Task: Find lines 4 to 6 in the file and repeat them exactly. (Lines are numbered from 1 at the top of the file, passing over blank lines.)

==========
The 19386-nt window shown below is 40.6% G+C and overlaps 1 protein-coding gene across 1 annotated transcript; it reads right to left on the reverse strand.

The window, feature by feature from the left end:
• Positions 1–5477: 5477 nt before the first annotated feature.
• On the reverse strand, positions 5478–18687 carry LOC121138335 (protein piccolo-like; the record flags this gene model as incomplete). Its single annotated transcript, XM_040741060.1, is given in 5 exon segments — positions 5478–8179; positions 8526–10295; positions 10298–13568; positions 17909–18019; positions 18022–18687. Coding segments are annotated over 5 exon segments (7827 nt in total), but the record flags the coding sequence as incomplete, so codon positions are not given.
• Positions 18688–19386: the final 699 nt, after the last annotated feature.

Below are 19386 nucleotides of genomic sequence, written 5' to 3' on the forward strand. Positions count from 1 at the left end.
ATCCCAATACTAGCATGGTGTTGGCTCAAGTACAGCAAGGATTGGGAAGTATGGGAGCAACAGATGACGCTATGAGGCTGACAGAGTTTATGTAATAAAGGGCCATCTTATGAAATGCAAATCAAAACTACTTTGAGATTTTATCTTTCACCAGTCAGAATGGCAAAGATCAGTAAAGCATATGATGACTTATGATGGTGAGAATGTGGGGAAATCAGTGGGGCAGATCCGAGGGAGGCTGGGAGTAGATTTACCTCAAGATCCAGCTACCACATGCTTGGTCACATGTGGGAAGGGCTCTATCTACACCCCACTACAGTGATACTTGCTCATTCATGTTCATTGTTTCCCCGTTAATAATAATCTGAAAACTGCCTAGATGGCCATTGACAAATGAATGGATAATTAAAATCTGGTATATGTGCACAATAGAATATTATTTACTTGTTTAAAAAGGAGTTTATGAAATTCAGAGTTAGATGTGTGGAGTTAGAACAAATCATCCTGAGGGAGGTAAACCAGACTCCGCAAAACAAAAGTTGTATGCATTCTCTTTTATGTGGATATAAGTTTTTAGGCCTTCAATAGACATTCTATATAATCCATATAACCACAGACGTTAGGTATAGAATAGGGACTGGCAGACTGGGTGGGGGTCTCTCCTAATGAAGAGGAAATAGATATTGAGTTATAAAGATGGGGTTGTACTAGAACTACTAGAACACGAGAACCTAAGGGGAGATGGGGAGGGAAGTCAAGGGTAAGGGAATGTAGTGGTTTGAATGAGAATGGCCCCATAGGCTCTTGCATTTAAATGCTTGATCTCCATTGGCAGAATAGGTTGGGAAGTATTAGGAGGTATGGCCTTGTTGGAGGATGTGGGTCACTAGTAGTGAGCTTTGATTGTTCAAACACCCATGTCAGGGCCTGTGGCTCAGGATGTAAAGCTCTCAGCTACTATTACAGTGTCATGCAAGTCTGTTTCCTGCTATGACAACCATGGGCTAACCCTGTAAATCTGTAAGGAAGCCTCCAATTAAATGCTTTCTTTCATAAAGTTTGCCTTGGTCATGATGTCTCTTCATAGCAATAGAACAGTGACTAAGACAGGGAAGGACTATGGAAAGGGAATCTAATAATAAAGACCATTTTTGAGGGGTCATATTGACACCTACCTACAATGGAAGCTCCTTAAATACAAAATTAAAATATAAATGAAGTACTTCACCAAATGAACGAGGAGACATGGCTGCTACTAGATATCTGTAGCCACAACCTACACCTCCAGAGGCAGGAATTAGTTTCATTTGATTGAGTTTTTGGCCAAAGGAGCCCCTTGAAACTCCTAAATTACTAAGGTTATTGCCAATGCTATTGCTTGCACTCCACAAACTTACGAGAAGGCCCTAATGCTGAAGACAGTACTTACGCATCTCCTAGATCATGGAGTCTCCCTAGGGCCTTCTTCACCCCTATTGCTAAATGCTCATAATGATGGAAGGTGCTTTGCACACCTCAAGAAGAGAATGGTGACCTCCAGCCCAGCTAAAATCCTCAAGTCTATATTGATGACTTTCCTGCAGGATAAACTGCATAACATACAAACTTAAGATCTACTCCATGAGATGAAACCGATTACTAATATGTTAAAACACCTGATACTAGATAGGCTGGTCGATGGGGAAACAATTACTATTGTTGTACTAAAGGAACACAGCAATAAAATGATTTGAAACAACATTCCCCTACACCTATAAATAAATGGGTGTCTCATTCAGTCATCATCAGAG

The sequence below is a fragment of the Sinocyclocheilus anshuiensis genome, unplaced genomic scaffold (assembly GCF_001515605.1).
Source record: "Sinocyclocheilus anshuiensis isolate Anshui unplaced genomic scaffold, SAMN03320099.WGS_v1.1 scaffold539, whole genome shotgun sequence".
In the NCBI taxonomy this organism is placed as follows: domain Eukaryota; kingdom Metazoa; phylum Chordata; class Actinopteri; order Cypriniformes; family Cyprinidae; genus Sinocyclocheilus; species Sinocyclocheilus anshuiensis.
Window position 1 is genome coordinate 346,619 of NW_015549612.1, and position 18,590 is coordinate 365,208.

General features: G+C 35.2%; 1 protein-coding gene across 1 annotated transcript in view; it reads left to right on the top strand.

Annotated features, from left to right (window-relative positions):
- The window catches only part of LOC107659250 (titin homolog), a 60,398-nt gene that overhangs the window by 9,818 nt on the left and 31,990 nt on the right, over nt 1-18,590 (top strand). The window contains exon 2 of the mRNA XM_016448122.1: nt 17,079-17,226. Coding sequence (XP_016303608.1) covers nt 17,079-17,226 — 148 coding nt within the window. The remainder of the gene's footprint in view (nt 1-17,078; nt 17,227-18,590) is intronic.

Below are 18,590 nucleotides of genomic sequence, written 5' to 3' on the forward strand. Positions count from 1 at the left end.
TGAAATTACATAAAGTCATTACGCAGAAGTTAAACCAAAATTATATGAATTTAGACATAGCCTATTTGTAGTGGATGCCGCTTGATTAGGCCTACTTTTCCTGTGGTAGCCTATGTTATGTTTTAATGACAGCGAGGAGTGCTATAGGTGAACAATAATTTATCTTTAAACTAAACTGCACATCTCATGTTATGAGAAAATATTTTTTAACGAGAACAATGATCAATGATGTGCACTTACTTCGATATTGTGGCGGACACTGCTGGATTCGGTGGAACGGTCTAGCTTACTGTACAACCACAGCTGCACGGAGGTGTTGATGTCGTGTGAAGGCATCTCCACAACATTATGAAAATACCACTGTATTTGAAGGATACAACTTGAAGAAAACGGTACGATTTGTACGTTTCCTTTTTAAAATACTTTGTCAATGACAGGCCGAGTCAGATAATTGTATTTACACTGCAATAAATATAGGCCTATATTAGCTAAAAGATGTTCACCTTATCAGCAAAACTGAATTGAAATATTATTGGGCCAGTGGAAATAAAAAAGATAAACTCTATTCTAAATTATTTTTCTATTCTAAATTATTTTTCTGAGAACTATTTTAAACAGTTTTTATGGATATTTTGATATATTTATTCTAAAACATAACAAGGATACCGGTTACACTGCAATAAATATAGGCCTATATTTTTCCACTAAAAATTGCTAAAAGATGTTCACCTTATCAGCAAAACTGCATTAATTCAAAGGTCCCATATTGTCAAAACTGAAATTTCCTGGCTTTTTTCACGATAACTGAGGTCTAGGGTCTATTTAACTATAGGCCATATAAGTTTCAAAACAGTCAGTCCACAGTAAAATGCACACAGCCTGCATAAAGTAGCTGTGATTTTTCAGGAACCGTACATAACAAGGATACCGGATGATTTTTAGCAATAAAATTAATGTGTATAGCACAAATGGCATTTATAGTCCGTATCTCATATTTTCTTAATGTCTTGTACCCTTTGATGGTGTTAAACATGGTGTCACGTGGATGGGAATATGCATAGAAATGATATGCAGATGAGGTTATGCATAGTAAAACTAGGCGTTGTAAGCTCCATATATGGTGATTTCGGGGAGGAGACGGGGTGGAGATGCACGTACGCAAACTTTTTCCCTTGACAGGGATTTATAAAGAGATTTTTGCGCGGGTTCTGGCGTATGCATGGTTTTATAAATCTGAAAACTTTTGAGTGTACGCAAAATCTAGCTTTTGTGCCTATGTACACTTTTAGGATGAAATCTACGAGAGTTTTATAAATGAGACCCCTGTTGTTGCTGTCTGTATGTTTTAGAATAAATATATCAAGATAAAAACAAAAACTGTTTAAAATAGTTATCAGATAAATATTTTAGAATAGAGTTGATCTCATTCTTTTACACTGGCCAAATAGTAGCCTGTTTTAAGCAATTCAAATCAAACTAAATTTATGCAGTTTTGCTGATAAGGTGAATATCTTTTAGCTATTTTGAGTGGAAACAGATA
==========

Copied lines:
• On the reverse strand, positions 5478–18687 carry LOC121138335 (protein piccolo-like; the record flags this gene model as incomplete). Its single annotated transcript, XM_040741060.1, is given in 5 exon segments — positions 5478–8179; positions 8526–10295; positions 10298–13568; positions 17909–18019; positions 18022–18687. Coding segments are annotated over 5 exon segments (7827 nt in total), but the record flags the coding sequence as incomplete, so codon positions are not given.
• Positions 18688–19386: the final 699 nt, after the last annotated feature.

Below are 19386 nucleotides of genomic sequence, written 5' to 3' on the forward strand. Positions count from 1 at the left end.